How to deploy a Nitro Enclave

While this post won’t go into the development steps of how to actually go about taking some code and deploying inside an of Nitro Enclave, it’s important to cover the basic steps.

1. Build your software as a binary capable of executing on a simple base image, like alpine

2. Package your binary as a docker image, for example create a docker file like follows and build it docker build -t enclave:latest

FROM alpine:latest
COPY ./enclave /enclave
CMD ["/enclave"]

3. Use AWS’s nitro-cli to turn your docker image into a signed EIF (Enclave Image File)

nitro-cli build-enclave --docker-uri enclave:latest --output-file enclave.eif --private-key ../enclavekey.pem --signing-certificate ../cert.pem

4. Now that you have a signed EIF we are able to deploy this to a Nitro Enclave running on a compatible EC2 machine:

nitro-cli run-enclave --eif-path enclave.eif --cpu-count 2 --memory 256 --enclave-cid 16

These 4 steps are the key ingredients to deploying Nitro Enclaves, but there are several important considerations to keep in mind:

  • Steps 3 and 4 must be run on a compatible EC2 machine with enclaveOptions enabled. In order to build (and of course run) EIFs we must the available Nitro Enclave hardware and associated nitro enclave kernel loaded.
  • You may need to run additional services like a VSOCK proxy (to communicate to AWS KMS over VSOCK). Nitro Enclaves are completely gapped from network interfaces.
  • Step 1 may require building your code in such a way that it’s capable of invoking the C AWS Nitro Enclave SDK or otherwise replicates the functionality.

Footprint’s enclave architecture

Now that we know what Nitro Enclaves are and how to deploy them, what kind of code does Footprint run in Nitro Enclaves? Why are Nitro Enclave such useful security building blocks for our core vaulting infrastructure?

Talk to a Nitro Enclave

Footprint vaulting infrastructure is built on three distinct layers: the core APIs, the Enclave Proxy, and Nitro Enclaves running on EC2 machines. The API is largely responsible for two types of actions: (1) encrypting incoming data to be vaulted and (2) preparing requests for the enclave to process previously vaulted data (decryption or functional decryption). The enclave proxy translates requests from the API component all the way down to our deepest layer, the Nitro Enclave.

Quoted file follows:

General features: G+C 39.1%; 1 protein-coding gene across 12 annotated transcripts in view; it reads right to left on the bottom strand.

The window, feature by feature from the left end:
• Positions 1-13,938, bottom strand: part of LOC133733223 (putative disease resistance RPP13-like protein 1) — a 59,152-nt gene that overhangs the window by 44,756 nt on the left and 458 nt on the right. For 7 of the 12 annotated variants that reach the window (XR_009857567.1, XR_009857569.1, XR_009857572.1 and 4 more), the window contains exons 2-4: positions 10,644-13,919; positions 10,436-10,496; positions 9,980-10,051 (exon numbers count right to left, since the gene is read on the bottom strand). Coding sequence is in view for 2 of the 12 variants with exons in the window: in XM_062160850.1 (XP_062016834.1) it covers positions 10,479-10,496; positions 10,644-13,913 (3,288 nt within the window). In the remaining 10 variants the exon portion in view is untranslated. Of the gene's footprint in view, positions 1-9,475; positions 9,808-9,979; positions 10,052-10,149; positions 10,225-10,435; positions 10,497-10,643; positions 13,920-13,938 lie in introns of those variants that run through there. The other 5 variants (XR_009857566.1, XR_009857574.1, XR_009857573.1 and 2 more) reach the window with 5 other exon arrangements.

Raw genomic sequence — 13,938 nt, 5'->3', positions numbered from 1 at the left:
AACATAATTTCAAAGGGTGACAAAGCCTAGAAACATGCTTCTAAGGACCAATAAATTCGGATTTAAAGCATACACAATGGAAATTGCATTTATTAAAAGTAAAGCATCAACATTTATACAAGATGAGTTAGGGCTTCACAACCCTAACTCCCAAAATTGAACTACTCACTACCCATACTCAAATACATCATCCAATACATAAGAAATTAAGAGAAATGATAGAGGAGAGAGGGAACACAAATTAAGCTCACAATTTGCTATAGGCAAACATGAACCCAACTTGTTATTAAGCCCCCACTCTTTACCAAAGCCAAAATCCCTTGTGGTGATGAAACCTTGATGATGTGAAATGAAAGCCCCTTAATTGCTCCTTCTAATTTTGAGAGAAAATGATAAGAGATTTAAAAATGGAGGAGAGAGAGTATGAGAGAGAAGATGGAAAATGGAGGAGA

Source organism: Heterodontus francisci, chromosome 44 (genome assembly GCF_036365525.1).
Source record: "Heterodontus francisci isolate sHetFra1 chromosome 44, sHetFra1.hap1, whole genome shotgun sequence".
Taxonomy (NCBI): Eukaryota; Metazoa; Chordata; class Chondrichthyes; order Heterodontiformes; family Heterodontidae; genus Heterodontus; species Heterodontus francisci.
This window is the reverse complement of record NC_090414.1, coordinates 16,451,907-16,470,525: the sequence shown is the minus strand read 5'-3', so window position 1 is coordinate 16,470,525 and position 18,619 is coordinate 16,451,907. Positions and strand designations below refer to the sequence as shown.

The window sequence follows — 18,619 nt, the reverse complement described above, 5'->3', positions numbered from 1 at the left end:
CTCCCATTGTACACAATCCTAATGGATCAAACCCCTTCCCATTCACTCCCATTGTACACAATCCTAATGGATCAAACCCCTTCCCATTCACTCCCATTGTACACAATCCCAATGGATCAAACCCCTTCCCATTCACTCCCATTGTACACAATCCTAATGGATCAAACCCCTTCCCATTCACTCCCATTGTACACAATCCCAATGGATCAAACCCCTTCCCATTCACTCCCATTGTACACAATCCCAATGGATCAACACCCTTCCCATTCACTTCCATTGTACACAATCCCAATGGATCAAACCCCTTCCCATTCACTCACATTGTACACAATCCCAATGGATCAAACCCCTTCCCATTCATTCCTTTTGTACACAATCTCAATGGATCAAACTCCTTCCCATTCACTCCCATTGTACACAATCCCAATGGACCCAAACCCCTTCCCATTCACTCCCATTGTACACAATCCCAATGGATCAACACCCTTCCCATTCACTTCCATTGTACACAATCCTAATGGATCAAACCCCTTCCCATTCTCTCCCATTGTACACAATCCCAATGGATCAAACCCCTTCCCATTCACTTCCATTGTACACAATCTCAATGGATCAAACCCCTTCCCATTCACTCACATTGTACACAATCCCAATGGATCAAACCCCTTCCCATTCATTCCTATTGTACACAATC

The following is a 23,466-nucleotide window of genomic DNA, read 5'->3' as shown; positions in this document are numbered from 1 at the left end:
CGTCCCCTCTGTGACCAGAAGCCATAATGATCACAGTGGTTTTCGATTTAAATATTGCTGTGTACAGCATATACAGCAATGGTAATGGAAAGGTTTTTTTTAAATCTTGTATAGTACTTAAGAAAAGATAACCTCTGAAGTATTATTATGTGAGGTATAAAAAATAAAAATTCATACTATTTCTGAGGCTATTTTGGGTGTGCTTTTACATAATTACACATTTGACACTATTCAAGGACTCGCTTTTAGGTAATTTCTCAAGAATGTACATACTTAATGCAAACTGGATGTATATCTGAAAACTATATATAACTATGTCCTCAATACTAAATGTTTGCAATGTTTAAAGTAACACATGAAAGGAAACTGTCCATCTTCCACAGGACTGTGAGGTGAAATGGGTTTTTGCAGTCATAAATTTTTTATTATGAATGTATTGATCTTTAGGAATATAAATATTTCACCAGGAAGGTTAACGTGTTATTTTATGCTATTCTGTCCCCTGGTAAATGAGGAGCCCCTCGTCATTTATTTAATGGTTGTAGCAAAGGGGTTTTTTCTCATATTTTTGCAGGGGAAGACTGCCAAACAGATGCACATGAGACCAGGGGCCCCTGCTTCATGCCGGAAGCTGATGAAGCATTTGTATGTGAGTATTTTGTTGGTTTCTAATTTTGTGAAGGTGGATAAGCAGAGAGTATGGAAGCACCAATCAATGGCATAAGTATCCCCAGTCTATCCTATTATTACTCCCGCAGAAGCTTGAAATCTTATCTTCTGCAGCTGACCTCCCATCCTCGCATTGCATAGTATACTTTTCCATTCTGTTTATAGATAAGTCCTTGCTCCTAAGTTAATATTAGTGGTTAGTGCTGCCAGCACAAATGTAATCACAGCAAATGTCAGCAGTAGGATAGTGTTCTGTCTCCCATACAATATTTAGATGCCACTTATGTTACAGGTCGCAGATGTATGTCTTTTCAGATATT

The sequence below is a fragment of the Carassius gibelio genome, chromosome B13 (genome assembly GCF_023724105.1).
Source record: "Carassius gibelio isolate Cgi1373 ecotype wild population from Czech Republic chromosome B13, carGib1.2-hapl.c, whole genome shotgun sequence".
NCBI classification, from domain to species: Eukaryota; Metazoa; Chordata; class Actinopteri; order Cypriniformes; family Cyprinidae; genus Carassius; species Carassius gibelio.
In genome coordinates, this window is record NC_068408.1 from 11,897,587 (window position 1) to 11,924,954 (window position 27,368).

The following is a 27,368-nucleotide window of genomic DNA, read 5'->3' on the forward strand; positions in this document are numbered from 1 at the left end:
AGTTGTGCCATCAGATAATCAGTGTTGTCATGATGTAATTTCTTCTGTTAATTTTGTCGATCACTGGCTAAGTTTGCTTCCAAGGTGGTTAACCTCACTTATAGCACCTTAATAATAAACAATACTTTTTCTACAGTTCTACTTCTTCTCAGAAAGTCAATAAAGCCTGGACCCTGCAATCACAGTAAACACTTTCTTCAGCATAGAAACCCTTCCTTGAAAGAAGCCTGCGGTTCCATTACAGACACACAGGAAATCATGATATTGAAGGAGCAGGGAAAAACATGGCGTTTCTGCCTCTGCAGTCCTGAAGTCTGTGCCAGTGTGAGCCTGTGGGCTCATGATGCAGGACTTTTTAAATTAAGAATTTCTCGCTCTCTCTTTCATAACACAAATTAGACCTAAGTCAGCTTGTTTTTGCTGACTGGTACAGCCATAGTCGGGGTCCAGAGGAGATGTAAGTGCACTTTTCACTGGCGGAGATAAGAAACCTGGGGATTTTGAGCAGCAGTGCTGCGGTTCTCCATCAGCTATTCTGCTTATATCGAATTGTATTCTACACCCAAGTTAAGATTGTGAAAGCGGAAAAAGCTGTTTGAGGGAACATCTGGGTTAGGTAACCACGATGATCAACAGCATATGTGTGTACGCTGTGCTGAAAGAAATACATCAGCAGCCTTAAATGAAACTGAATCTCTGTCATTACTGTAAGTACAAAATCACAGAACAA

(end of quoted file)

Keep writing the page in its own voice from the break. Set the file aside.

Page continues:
Enclave Service.png

In theory, the API layer can encapsulate the enclave proxy functionality. The API containers can run on the same EC2 machine as the Nitro Enclaves — this is technically safe due to the isolation properties! However this can pose a problem — as we scale the number of requests that our system can process, we will need to scale up the resources that a single machine has because Nitro Enclaves have dedicated CPU and Memory. The issue is that we are coupling API instances with Enclave instances, which means every time we want to deploy an API container we are forced to deploy Enclaves alongside it. For higher performance and flexibility, we can actually separate the Enclave Proxy from the API layer, and simplify our infrastructure as two high level services: the API service and the Enclave Service

Enclave Service Via API.png

In the diagram above, the Enclave Proxy runs on each EC2 machine along side one or more Nitro Enclaves. A load balancer fronts this group of EC2 machines. This set of machines running on private subnet, frontend by a load balancer encapsulates our enclave service. It’s locked down to only be accessible by subsystems like the API container.